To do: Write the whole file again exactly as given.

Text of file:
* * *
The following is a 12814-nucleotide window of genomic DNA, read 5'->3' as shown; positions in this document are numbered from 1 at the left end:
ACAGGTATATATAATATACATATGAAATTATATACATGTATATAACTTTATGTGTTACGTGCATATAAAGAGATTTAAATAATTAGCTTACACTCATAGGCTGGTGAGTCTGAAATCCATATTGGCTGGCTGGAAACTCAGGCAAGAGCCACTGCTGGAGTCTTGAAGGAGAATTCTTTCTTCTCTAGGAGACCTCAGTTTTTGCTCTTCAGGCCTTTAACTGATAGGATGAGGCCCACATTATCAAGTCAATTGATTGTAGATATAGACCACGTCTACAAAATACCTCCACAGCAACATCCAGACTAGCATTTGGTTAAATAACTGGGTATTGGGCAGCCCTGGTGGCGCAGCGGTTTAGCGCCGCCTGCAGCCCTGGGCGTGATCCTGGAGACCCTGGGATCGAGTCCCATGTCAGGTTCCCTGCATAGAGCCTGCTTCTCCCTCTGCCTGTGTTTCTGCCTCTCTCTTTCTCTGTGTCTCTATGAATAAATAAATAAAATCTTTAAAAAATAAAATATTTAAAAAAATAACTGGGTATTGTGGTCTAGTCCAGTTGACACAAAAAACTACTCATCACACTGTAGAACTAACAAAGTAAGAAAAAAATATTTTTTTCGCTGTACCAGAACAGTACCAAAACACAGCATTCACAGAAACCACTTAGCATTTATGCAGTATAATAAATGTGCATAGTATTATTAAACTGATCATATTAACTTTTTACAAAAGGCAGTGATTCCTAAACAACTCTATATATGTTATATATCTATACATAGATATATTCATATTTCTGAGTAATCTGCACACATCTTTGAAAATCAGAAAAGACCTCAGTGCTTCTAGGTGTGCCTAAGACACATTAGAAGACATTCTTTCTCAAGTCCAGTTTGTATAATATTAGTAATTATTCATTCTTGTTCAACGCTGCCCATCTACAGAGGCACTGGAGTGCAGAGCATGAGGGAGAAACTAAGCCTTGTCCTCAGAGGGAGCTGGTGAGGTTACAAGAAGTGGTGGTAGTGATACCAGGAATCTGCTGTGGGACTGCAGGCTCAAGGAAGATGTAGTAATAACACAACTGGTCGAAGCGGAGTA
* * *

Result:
The following is a 12814-nucleotide window of genomic DNA, read 5'->3' as shown; positions in this document are numbered from 1 at the left end:
ACAGGTATATATAATATACATATGAAATTATATACATGTATATAACTTTATGTGTTACGTGCATATAAAGAGATTTAAATAATTAGCTTACACTCATAGGCTGGTGAGTCTGAAATCCATATTGGCTGGCTGGAAACTCAGGCAAGAGCCACTGCTGGAGTCTTGAAGGAGAATTCTTTCTTCTCTAGGAGACCTCAGTTTTTGCTCTTCAGGCCTTTAACTGATAGGATGAGGCCCACATTATCAAGTCAATTGATTGTAGATATAGACCACGTCTACAAAATACCTCCACAGCAACATCCAGACTAGCATTTGGTTAAATAACTGGGTATTGGGCAGCCCTGGTGGCGCAGCGGTTTAGCGCCGCCTGCAGCCCTGGGCGTGATCCTGGAGACCCTGGGATCGAGTCCCATGTCAGGTTCCCTGCATAGAGCCTGCTTCTCCCTCTGCCTGTGTTTCTGCCTCTCTCTTTCTCTGTGTCTCTATGAATAAATAAATAAAATCTTTAAAAAATAAAATATTTAAAAAAATAACTGGGTATTGTGGTCTAGTCCAGTTGACACAAAAAACTACTCATCACACTGTAGAACTAACAAAGTAAGAAAAAAATATTTTTTTCGCTGTACCAGAACAGTACCAAAACACAGCATTCACAGAAACCACTTAGCATTTATGCAGTATAATAAATGTGCATAGTATTATTAAACTGATCATATTAACTTTTTACAAAAGGCAGTGATTCCTAAACAACTCTATATATGTTATATATCTATACATAGATATATTCATATTTCTGAGTAATCTGCACACATCTTTGAAAATCAGAAAAGACCTCAGTGCTTCTAGGTGTGCCTAAGACACATTAGAAGACATTCTTTCTCAAGTCCAGTTTGTATAATATTAGTAATTATTCATTCTTGTTCAACGCTGCCCATCTACAGAGGCACTGGAGTGCAGAGCATGAGGGAGAAACTAAGCCTTGTCCTCAGAGGGAGCTGGTGAGGTTACAAGAAGTGGTGGTAGTGATACCAGGAATCTGCTGTGGGACTGCAGGCTCAAGGAAGATGTAGTAATAACACAACTGGTCGAAGCGGAGTA